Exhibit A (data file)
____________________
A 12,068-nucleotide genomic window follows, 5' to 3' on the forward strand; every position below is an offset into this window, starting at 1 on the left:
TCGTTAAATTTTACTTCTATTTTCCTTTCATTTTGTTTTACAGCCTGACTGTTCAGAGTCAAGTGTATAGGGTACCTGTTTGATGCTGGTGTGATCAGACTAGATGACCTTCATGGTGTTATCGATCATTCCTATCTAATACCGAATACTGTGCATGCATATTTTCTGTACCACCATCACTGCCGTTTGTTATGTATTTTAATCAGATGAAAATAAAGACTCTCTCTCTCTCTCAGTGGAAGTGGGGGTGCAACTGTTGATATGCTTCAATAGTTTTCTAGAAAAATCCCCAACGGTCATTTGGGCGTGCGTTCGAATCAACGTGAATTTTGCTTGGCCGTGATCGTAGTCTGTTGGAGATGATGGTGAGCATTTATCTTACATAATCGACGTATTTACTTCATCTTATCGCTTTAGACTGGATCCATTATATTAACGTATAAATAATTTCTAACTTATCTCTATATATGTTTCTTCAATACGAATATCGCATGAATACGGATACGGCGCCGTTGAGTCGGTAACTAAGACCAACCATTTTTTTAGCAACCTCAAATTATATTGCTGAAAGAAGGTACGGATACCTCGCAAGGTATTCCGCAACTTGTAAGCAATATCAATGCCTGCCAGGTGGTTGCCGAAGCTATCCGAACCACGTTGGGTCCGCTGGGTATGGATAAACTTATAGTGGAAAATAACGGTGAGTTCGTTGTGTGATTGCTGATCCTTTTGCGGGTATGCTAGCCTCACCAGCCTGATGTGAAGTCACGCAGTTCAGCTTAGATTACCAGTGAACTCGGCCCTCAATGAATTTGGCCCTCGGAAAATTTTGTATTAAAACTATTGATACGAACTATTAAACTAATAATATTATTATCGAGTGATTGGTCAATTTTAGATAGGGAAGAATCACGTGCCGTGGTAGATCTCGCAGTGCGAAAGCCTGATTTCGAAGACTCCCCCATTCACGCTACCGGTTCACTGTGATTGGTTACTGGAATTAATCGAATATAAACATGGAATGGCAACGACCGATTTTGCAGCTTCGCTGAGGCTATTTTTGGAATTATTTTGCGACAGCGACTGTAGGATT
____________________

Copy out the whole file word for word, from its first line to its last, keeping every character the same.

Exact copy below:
A 12,068-nucleotide genomic window follows, 5' to 3' on the forward strand; every position below is an offset into this window, starting at 1 on the left:
TCGTTAAATTTTACTTCTATTTTCCTTTCATTTTGTTTTACAGCCTGACTGTTCAGAGTCAAGTGTATAGGGTACCTGTTTGATGCTGGTGTGATCAGACTAGATGACCTTCATGGTGTTATCGATCATTCCTATCTAATACCGAATACTGTGCATGCATATTTTCTGTACCACCATCACTGCCGTTTGTTATGTATTTTAATCAGATGAAAATAAAGACTCTCTCTCTCTCTCAGTGGAAGTGGGGGTGCAACTGTTGATATGCTTCAATAGTTTTCTAGAAAAATCCCCAACGGTCATTTGGGCGTGCGTTCGAATCAACGTGAATTTTGCTTGGCCGTGATCGTAGTCTGTTGGAGATGATGGTGAGCATTTATCTTACATAATCGACGTATTTACTTCATCTTATCGCTTTAGACTGGATCCATTATATTAACGTATAAATAATTTCTAACTTATCTCTATATATGTTTCTTCAATACGAATATCGCATGAATACGGATACGGCGCCGTTGAGTCGGTAACTAAGACCAACCATTTTTTTAGCAACCTCAAATTATATTGCTGAAAGAAGGTACGGATACCTCGCAAGGTATTCCGCAACTTGTAAGCAATATCAATGCCTGCCAGGTGGTTGCCGAAGCTATCCGAACCACGTTGGGTCCGCTGGGTATGGATAAACTTATAGTGGAAAATAACGGTGAGTTCGTTGTGTGATTGCTGATCCTTTTGCGGGTATGCTAGCCTCACCAGCCTGATGTGAAGTCACGCAGTTCAGCTTAGATTACCAGTGAACTCGGCCCTCAATGAATTTGGCCCTCGGAAAATTTTGTATTAAAACTATTGATACGAACTATTAAACTAATAATATTATTATCGAGTGATTGGTCAATTTTAGATAGGGAAGAATCACGTGCCGTGGTAGATCTCGCAGTGCGAAAGCCTGATTTCGAAGACTCCCCCATTCACGCTACCGGTTCACTGTGATTGGTTACTGGAATTAATCGAATATAAACATGGAATGGCAACGACCGATTTTGCAGCTTCGCTGAGGCTATTTTTGGAATTATTTTGCGACAGCGACTGTAGGATT